eviction - tenants' right not to be evicted as a result of renovations - Rental Housing Tribunal - PIE Act - High Court - Constitutional Court
SERI represents 53 tenants of Plettenberg Mansions building in an appeal against a High Court decision ordering their eviction from their homes. The residents have lived in the building with valid lease agreements for periods of up to 25 years. The tenants have previously been represented by SERI in the Jele case from 2013 to 2015, where they were involved in a battle against the previous landlord and building owner who enforced unfair electricity service charges on them. The tenants challenged these exploitative practices in the Gauteng Rental Tribunal and the South Gauteng High Court and were successful in both applications.
On 1 January 2018, the tenants received a “Notice to Vacate”. The notice said that the building would be renovated and that the tenants had to vacate to allow this to happen. The tenants would be given alternative accommodation on the same terms and conditions as their current leases in and around the inner city, and would pay the same rent to live there. The tenants were, however, suspicious as they had previously been told that the renovations on the building could be performed without them having to vacate. They accordingly referred the notice to the Rental Housing Tribunal as an unfair practice in terms of the Gauteng Unfair Practice Regulations of 2001 and the Rental Housing Act 50 of 1999. The Tribunal considered the tenants’ complaint in February 2018, and inspected the building.
The Tribunal concluded that the renovations could not be done while the tenants remained in occupation and interpreted the notice as a Notice in terms of Regulation 8(1)(a) of the Gauteng Unfair Practice Regulations. Regulation 8(1)(a) states that “a landlord may only request a tenant to vacate the dwelling if any repairs, conversions or refurbishment are necessary and cannot be properly done while the tenant remains in occupation”. Regulation 8(4) of the Regulations states that “if a tenant, having been requested to vacate the dwelling, does not do so, a tenant has no claim against the landlord for injuries suffered while the dwelling is being repaired, converted or refurbished”.
The Tribunal ruled in favour of the landlord and found that:
The tenants, with SERI’s advice, took the view that neither the notice nor the ruling of the Tribunal had the effect of cancelling their leases. This was primarily because Regulation 8(1) contrasts a “request” to vacate to allow for renovations (8(1)(a)), with a “cancellation” of a lease in the event that the leased property becomes uninhabitable (8(1)(b)).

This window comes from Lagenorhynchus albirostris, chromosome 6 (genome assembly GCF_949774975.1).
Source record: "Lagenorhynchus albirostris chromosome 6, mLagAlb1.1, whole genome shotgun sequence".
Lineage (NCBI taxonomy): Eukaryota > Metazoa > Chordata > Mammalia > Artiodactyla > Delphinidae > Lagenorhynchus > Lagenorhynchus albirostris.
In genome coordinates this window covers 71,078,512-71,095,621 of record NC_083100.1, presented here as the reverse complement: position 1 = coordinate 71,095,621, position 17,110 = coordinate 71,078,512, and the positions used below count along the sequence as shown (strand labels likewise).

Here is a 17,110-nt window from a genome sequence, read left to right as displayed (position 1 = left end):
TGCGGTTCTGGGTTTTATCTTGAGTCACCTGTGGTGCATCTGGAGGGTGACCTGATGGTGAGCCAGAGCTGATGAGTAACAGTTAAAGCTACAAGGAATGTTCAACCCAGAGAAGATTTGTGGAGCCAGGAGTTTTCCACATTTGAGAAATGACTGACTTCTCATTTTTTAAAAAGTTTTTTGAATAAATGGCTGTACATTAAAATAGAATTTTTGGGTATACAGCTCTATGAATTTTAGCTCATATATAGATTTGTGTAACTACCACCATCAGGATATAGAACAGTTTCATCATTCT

The tenants nonetheless elected to vacate the property, subject to being given alternative accommodation, a remission in rent, and an undertaking that their units would not be subdivided during the renovations. The landlord initially refused the tenants’ attempts to get it to identify alternative accommodation, but eventually identified a number of buildings where the residents could move during the renovations. The units identified were, on average, about half the size of the units the tenants currently occupy. However, the landlord refused to remit the tenants’ rent in proportion to the reduction of the size of their dwellings. It also refused to undertake not to subdivide the tenants’ units during the renovation.
While the residents were in the middle of negotiating a contractual compromise, the landlord launched an eviction application, on an urgent basis, in terms of section 4 of the PIE Act.
SERI defended the application on behalf of residents on the basis that:
Judge Adams ruled in favour of the landlord in all four accounts, granted the eviction against the tenants and further refused the tenants' leave to appeal. The residents petitioned the Supreme Court of Appeal for a hearing, but their leave for appeal was refused. The tenants have since applied for leave to appeal to the Constitional Court on the basis that the matter should not have been considered urgent, the tenants were never unlawful occupiers (as their leases had never been cancelled), and that the High Court's eviction order was a "permanent eviction through the back door" as after the refurbishment the tenants' "homes will be gone and replaced by new, substantially smaller dwelling units".